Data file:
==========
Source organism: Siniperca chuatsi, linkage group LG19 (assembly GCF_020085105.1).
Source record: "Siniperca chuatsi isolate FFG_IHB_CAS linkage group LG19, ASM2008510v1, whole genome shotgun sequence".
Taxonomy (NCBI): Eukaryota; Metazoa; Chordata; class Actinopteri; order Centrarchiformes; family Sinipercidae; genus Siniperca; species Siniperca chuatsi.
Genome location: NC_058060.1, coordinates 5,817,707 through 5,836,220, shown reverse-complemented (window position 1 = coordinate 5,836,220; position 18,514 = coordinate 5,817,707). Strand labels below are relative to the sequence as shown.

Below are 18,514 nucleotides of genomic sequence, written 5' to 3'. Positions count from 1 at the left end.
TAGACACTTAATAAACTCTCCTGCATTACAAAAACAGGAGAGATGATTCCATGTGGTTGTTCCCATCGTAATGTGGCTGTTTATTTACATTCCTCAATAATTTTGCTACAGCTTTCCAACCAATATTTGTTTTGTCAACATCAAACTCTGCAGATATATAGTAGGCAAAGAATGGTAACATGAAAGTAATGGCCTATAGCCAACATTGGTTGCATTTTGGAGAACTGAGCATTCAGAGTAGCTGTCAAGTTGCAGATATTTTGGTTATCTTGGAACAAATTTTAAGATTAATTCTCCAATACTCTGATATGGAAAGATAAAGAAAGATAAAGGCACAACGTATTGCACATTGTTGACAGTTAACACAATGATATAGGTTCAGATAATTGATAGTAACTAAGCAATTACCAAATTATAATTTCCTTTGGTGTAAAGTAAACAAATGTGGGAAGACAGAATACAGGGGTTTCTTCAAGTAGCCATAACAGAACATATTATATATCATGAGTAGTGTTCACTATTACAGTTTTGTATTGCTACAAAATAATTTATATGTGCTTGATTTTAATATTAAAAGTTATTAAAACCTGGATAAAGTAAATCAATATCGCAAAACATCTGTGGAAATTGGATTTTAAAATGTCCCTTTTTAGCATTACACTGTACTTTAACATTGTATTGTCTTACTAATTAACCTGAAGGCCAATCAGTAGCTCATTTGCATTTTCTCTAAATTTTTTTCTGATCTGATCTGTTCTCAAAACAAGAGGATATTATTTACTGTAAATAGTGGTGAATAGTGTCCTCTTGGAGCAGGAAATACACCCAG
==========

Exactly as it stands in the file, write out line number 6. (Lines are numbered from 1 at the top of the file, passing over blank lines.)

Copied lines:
TAGACACTTAATAAACTCTCCTGCATTACAAAAACAGGAGAGATGATTCCATGTGGTTGTTCCCATCGTAATGTGGCTGTTTATTTACATTCCTCAATAATTTTGCTACAGCTTTCCAACCAATATTTGTTTTGTCAACATCAAACTCTGCAGATATATAGTAGGCAAAGAATGGTAACATGAAAGTAATGGCCTATAGCCAACATTGGTTGCATTTTGGAGAACTGAGCATTCAGAGTAGCTGTCAAGTTGCAGATATTTTGGTTATCTTGGAACAAATTTTAAGATTAATTCTCCAATACTCTGATATGGAAAGATAAAGAAAGATAAAGGCACAACGTATTGCACATTGTTGACAGTTAACACAATGATATAGGTTCAGATAATTGATAGTAACTAAGCAATTACCAAATTATAATTTCCTTTGGTGTAAAGTAAACAAATGTGGGAAGACAGAATACAGGGGTTTCTTCAAGTAGCCATAACAGAACATATTATATATCATGAGTAGTGTTCACTATTACAGTTTTGTATTGCTACAAAATAATTTATATGTGCTTGATTTTAATATTAAAAGTTATTAAAACCTGGATAAAGTAAATCAATATCGCAAAACATCTGTGGAAATTGGATTTTAAAATGTCCCTTTTTAGCATTACACTGTACTTTAACATTGTATTGTCTTACTAATTAACCTGAAGGCCAATCAGTAGCTCATTTGCATTTTCTCTAAATTTTTTTCTGATCTGATCTGTTCTCAAAACAAGAGGATATTATTTACTGTAAATAGTGGTGAATAGTGTCCTCTTGGAGCAGGAAATACACCCAG